POTUS at SXSW Interactive – Disrupting Government With Technology Innovation

By David Keene On March 11, 2016

Technology and government– it’s a topic that could fill days and weeks of panels, keynotes, and sessions at a hundred conferences. And its controversies are in the headlines daily across this country and are key to nothing less than our national identity as we weigh everything from security vs. privacy in the digital age to the hyper media-laden selection process for our leaders. So what should we make of the very late addition (not announced until last week) of the President of the United States to the agenda at SXSW Interactive, that kicked off today in Austin? For a trade conference that crowdsources session topics a year in advance, and is famously as inclusive thematically as you can be and still call yourself a technology conference, was this new keynote going to be a major address on technology issues or just another and rather impromptu ring in the sprawling circus that is the mash-up of Sx (“southby”, shorthand for all things SXSW Interactive, SXSW Film, and SXSW Music)?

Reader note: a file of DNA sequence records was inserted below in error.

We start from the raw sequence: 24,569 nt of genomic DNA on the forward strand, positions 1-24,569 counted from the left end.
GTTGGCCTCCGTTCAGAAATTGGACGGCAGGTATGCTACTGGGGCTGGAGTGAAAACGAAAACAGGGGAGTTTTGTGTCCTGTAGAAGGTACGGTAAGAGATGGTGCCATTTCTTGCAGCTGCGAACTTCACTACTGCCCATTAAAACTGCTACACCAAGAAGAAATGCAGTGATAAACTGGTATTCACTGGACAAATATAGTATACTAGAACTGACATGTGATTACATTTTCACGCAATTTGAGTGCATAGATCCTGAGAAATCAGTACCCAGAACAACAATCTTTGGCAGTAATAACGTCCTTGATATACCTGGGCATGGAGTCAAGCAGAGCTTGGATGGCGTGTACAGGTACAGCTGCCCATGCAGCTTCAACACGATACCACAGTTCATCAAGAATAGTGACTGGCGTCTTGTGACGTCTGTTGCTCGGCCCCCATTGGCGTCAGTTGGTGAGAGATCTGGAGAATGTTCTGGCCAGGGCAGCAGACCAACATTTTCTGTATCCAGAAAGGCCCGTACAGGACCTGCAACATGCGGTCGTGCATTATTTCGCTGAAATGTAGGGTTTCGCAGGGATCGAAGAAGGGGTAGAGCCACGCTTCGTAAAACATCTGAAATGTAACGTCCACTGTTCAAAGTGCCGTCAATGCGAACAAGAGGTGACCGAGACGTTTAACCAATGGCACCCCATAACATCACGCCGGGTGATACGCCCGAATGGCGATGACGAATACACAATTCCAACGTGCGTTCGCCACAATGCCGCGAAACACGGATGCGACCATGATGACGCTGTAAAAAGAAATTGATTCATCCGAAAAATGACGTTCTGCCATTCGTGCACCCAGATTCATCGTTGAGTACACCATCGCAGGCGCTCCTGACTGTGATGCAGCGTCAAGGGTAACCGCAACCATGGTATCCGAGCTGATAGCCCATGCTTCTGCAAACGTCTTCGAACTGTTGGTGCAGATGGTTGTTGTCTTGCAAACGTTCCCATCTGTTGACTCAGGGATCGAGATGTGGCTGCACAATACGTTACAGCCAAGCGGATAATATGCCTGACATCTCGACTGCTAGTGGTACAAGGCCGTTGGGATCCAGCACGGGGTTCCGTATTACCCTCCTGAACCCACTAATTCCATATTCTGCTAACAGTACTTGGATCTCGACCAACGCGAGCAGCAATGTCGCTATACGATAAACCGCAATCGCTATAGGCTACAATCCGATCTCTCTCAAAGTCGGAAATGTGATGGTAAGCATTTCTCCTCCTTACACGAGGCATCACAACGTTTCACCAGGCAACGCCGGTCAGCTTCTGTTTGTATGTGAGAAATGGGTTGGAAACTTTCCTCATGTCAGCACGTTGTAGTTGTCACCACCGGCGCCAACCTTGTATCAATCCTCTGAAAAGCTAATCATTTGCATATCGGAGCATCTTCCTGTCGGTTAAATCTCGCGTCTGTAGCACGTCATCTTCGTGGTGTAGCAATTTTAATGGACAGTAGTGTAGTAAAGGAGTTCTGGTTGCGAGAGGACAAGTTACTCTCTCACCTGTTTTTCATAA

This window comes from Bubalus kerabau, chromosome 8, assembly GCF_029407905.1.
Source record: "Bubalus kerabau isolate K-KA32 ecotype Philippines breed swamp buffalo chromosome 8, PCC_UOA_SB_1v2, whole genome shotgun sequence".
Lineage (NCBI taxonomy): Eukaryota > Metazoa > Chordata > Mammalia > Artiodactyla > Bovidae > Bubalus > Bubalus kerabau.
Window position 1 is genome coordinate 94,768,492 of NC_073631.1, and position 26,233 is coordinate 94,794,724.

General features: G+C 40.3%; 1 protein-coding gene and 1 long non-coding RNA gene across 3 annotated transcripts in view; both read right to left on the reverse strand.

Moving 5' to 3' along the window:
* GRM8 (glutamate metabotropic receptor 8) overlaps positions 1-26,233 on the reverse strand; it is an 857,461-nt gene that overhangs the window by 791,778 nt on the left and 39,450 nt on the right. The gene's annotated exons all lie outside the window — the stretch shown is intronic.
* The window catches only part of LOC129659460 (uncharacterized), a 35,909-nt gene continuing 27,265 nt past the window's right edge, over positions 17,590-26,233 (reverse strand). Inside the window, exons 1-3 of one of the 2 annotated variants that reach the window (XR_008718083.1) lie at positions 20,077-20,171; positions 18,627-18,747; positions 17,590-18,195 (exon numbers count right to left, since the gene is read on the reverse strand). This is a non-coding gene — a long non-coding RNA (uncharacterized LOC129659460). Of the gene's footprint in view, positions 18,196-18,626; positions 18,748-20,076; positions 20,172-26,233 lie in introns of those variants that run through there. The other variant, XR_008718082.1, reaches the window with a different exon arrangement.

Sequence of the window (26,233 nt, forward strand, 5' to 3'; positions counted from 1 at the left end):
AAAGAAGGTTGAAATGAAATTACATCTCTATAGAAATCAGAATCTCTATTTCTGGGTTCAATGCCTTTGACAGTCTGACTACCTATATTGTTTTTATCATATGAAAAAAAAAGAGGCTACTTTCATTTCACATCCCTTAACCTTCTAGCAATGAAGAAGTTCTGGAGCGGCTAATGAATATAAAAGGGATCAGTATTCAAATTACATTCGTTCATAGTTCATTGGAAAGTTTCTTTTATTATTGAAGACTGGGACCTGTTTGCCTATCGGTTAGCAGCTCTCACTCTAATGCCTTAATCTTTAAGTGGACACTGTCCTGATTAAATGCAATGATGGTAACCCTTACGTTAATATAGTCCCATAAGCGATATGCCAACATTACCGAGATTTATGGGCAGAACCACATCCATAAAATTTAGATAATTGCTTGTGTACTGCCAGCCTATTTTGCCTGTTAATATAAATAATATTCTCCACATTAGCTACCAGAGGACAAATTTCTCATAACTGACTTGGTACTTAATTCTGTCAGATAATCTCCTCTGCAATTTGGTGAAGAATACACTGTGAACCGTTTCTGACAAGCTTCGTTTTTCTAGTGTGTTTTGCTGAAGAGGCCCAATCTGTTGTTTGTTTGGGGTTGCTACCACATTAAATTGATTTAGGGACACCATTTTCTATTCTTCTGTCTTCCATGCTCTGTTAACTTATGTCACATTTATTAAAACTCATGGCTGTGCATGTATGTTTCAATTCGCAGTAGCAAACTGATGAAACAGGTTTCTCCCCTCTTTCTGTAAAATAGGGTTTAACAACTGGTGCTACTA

Evan Smith and President Barak Obama at SXSW Interactive